This is the first in a series of upcoming articles from the Society of University Otolaryngologists-Head and Neck Surgeons (SUO). We are pleased to be able to contribute to ENT Today, and to inform the readership about the society’s activities.
Explore this issue:May 2008
SUO was formed in the 1960s; its first meeting was in Ann Arbor, MI. The SUO, according to its mission statement, was created …to provide for the exchange of ideas and relevant information germane to the practice of medicine in an academic setting. SUO membership is for academic faculty.
To join SUO, an otolaryngologist-head and neck surgeon must fulfill the following:
- Hold a faculty appointment in an approved otolaryngology-head and neck surgery residency program, or hold a faculty position in a department/division at an approved medical school.
- Have completed an appropriate residency training program and show promise of a successful career in academic otolaryngology-head and neck surgery as a teacher and/or investigator.
SUO membership is open to faculty with MD or PhD degrees.
The annual meeting of the SUO is held over three days in the fall. The meeting begins Friday afternoon with a popular faculty development course with invited speakers. This course is organized every year by Jo Shapiro, MD, of Harvard Medical School, and is highly rated by attendees. The SUO then meets on Saturday, with an agenda planned by the current president. Typically an invited keynote speaker is included. The meeting concludes on Sunday morning with a short business meeting.
The topics of some recent faculty development courses have been Development and Refinement of Leadership Skills, Handling Disclosure and Apology, and Teamwork, Communication, and Error Prevention: Teaching and Assessing Teamwork Communication Skills. Recent Saturday SUO conferences have addressed Role Models and Mentoring, Challenges in Academic Otolaryngology, and Professionalism: How it is Defined, Measured, and Evaluated.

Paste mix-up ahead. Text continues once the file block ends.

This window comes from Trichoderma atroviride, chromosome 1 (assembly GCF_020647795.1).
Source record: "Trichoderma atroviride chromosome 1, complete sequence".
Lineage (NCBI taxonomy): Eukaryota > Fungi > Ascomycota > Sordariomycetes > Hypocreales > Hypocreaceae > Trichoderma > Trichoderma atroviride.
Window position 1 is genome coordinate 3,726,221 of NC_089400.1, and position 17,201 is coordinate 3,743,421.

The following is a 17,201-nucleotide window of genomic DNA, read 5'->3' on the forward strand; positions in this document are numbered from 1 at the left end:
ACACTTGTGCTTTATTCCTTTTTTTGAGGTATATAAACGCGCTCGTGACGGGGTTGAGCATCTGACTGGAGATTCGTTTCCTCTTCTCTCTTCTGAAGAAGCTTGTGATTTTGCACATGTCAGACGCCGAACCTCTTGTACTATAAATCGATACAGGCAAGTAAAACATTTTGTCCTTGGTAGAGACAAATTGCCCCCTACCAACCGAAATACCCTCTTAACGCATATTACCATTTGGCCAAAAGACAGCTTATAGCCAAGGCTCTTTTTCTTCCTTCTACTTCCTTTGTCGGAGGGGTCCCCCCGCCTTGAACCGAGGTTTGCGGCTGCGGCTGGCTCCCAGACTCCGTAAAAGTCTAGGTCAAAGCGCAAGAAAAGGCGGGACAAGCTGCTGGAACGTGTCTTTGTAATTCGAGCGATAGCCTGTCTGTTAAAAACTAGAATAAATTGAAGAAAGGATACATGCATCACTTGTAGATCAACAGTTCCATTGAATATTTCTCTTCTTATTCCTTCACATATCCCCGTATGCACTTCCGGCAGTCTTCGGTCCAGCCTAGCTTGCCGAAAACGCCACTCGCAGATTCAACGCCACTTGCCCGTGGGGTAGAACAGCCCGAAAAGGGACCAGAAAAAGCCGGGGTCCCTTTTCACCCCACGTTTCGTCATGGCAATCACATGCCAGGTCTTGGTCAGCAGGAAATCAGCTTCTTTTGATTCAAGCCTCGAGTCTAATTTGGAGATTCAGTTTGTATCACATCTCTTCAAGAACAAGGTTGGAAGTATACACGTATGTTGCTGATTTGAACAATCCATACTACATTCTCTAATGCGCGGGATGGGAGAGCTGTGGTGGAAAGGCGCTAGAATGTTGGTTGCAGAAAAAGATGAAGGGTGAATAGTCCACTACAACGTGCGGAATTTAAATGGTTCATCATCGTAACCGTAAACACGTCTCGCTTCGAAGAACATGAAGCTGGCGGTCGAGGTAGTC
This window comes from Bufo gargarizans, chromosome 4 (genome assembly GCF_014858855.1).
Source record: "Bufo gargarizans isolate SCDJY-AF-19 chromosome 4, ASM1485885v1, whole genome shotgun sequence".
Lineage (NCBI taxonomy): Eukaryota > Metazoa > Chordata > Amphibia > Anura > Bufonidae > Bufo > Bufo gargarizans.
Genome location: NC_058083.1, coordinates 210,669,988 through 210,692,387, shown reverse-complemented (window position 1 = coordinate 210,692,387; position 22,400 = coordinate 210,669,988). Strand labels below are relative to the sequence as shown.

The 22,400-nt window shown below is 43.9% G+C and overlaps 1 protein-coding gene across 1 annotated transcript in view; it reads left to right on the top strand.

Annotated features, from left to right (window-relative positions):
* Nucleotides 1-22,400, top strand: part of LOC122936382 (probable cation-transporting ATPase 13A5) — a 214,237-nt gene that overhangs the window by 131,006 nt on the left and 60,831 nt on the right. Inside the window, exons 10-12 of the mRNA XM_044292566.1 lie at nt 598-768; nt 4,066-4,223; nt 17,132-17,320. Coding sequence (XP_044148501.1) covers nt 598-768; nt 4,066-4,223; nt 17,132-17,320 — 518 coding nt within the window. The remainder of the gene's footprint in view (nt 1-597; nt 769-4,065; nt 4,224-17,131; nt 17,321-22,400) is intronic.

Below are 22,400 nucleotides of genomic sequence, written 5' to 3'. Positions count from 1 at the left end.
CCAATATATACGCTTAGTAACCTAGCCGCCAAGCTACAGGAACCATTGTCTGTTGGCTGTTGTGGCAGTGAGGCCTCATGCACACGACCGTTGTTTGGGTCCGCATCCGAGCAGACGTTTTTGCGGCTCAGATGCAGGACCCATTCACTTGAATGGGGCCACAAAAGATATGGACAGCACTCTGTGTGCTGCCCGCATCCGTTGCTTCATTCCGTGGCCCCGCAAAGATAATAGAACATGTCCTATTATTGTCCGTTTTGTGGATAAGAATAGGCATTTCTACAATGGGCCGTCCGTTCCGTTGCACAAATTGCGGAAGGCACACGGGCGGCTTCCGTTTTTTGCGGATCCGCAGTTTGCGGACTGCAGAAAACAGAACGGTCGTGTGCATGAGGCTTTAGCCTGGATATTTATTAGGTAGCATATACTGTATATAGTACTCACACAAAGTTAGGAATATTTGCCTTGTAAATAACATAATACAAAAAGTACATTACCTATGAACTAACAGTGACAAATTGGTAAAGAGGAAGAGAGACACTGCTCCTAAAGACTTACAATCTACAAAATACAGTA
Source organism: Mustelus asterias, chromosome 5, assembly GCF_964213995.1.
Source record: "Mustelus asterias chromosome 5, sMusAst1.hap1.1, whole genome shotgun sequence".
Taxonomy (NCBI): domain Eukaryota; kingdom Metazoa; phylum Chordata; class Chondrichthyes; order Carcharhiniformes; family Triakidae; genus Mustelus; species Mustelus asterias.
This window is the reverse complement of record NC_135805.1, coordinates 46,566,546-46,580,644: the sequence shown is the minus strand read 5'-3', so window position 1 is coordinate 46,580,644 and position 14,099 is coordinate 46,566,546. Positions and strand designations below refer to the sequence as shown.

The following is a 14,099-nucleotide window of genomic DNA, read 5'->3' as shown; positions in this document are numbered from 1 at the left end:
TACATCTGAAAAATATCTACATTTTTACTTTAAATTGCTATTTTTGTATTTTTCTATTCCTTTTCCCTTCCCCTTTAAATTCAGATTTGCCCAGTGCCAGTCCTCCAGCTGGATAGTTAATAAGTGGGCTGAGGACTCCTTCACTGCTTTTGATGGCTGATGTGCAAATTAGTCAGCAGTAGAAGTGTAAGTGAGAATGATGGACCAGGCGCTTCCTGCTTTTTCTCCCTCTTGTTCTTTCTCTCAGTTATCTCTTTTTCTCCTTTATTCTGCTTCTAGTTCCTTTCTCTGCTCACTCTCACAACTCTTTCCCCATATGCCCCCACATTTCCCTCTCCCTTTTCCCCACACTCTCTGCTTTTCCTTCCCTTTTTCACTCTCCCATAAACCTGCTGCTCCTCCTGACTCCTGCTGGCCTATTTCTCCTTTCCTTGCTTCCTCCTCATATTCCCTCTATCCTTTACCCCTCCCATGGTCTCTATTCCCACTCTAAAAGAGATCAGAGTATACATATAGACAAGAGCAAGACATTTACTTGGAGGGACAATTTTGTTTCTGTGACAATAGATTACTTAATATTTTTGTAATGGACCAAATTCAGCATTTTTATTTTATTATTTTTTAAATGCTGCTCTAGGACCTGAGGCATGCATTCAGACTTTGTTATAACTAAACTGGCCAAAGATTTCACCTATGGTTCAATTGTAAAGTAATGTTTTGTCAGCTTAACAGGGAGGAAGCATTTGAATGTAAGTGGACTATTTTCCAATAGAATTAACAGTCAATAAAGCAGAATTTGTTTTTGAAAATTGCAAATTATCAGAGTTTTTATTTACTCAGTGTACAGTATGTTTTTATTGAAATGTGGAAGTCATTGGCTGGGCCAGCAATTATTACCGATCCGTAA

SUO meetings are collegial and participatory, with time for audience participation and discussion, and the agenda frequently includes panel discussion sessions along with podium presentations to encourage the exchange of ideas. In fact, a frequent SUO attendee has only half-jokingly described SUO meetings as group therapy. Seriously, the exchange of ideas and best practices is very stimulating, as well as being efficient for the specialty, with many tools and concepts circulating among departments after being first discussed at the meeting. Evening cocktail receptions also allow additional time for networking and discussion.
Addressing the Core Competencies
A frequent issue for discussion at SUO meetings is the residency training process. Some recent changes from the Accreditation Council for Graduate Medical Education (ACGME) have generated significant interest and discussion, including compliance with work-hours regulations, changes in the PGY-1 training year, and the implementation of the core competencies.